Herb Lester Associates, aka Ben Olins and Jane Smillie, work with some of the best designers and illustrators out there to produce wonderful maps and guides to the smashingest cities in the world (so far: lots of London, a bit of New York and Paris). Only a few quid each, they're beautiful little things that can turn a weekend away into a great adventure.
I pestered them to find out a bit more …
First of all, why "Herb Lester"?
Because we wanted a boss. Someone to offer advice and encouragement, who’d know what to do when things get sticky, and when to give us a push. We had a list of characteristics and requirements our ideal employer would have, and that seemed like the sort of person who’d be named Herb Lester.
So, the maps. Everyone has Google maps and a web full of city guides in their pockets these days. Why make old fashioned, foldy, inky things?
Old fashioned, foldy, inky things have personality, something which Google maps and web guides lack. But the limitations of the format also force you to be selective, to only recommend things you genuinely believe to be good. It’s a fallacy that comprehensive listings are useful, when really they’re just confusing – it’s so much easier when someone makes a decision for you.
The other great thing of course is that you can write notes on paper. We met someone the other day who’d taken Where The Sidewalk Ends to New York and added her own notes and comments, it was lovely to see.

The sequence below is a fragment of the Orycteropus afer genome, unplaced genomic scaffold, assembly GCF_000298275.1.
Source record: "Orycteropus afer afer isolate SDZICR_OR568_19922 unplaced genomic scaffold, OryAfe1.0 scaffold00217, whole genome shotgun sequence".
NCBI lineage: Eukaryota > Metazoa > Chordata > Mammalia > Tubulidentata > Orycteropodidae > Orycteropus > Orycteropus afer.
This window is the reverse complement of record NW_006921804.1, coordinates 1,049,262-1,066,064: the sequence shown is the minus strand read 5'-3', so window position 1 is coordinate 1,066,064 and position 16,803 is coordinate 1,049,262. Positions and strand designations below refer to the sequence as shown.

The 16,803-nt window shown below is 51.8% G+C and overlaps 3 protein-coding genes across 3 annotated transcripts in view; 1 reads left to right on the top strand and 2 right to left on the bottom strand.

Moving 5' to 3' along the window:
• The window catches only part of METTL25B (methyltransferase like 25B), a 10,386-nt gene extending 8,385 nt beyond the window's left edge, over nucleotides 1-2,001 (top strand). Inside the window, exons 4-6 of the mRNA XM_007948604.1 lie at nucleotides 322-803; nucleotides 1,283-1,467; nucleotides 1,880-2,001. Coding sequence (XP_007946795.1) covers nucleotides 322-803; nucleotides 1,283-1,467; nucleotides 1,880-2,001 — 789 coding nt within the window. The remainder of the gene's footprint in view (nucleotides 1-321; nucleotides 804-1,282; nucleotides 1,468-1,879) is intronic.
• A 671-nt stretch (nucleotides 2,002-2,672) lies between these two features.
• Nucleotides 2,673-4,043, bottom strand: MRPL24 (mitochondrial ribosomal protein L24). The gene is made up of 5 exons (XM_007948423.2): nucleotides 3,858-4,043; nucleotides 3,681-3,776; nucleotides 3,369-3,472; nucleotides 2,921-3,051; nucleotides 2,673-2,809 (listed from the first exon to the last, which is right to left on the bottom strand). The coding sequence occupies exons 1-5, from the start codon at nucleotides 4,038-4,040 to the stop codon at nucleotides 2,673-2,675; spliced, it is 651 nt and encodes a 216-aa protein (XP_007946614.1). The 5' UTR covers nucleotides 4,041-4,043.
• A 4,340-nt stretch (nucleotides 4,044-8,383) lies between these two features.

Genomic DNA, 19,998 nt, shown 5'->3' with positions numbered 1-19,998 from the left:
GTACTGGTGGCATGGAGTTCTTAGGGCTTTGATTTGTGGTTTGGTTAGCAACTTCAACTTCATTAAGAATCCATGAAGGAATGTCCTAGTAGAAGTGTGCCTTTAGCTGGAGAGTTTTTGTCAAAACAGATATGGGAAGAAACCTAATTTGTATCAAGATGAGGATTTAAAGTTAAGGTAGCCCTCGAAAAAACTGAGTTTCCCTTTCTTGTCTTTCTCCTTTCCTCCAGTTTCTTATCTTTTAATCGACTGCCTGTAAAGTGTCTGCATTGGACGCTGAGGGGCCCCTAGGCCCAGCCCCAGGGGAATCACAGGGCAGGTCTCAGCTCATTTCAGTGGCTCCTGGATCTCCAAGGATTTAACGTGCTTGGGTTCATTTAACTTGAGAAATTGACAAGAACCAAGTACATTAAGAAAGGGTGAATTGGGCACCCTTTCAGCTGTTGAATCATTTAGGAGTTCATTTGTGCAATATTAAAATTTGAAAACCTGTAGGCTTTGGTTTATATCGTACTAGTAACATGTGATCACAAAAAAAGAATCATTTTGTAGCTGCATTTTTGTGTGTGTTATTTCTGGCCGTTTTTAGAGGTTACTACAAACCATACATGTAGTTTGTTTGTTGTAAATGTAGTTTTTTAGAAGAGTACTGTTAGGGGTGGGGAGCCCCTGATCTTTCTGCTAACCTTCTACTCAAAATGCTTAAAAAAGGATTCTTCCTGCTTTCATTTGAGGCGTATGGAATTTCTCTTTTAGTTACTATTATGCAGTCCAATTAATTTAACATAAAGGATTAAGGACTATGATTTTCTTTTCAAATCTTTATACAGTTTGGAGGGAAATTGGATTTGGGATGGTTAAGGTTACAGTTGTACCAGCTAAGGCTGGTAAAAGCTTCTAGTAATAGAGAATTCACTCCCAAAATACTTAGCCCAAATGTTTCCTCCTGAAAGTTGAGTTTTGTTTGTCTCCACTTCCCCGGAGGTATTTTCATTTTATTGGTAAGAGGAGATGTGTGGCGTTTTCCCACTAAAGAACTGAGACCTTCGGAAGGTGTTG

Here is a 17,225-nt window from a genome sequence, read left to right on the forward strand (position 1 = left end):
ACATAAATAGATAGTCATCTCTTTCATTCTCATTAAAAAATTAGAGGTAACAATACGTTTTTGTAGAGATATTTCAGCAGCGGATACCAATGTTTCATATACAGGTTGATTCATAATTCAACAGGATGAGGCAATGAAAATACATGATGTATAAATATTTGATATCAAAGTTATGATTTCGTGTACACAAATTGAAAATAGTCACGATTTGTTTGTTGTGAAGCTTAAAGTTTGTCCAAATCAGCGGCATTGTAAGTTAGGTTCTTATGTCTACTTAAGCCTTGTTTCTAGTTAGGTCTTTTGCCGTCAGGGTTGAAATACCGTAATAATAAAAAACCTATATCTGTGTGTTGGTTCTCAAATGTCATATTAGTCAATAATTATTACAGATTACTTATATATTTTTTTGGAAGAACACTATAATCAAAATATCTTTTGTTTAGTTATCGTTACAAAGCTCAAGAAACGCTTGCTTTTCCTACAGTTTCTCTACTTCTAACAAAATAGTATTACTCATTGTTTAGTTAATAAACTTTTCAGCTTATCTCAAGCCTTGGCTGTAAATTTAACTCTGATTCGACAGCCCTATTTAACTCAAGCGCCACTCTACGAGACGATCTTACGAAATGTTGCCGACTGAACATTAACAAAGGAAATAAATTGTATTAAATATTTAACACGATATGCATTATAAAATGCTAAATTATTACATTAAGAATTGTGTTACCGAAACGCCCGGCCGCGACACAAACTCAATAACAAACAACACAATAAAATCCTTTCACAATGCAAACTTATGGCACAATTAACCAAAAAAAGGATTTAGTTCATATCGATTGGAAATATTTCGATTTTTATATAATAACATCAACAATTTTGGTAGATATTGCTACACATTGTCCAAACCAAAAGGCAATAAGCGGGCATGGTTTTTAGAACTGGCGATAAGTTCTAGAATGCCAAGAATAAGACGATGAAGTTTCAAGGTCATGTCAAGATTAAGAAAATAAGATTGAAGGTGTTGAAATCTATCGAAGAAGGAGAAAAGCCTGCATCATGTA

They're wonderfully specific (I particularly like the idea of the new Uncle's Guide to London) – how do you decide what would make a good theme for a guide?
It’s pretty much down to what we find interesting or intriguing. We try to find a slightly different way to approach a familiar subject, which is what we’ve done with our Uncle’s Guide to London. That could be “kids London”, but the way we approach it editorially, we hope, shifts it from the mundane into something you might enjoy reading.
Other times, like a B-movie producer we’ll have a title we like and then fit a map to it. There are several of these waiting to be brought to life.
You must always be looking for places to map. Do you now see the world in a slightly different way, with every moment you spend outdoors full of cartographic potential?
Not in an obsessive way, but certainly we are always thinking about maps, and places we might include. There are some places which we love but can’t think of a suitable map for, so that’s how we try to use Herb Visits on our website.
Are you surrounded by old maps for inspiration? Do you have any particular favourites?
Old guide books rather than maps have been the main inspiration. The more opinionated and eccentric the better. There are a lot of favourites. Betty James wrote a series of London guidebooks which we love. She’s bossy and intolerant and also really funny, she begins a chapter on art galleries with this: “More esoteric twaddle is reeled off about Art even than about wine.”
The New London Spy is wonderful and Geoffrey Fletcher’s many books, obviously. We collect issues of Holiday magazine, which had crazy features like Jack Kerouac writing about New York (cover art on that issue by Herb Lubalin), and regular contributions from Ronald Searle. We have a small stockpile of some favourite guide books which will go into our shop soon.
Any hints for what to expect in the next batch of maps?
The next one is another Companion - look far north! We have a few more London maps planned, but we’re definitely heading back to continental europe and the USA before the year’s end.
Pop over to the Herb Lester Associates shop to get your hands on some maps.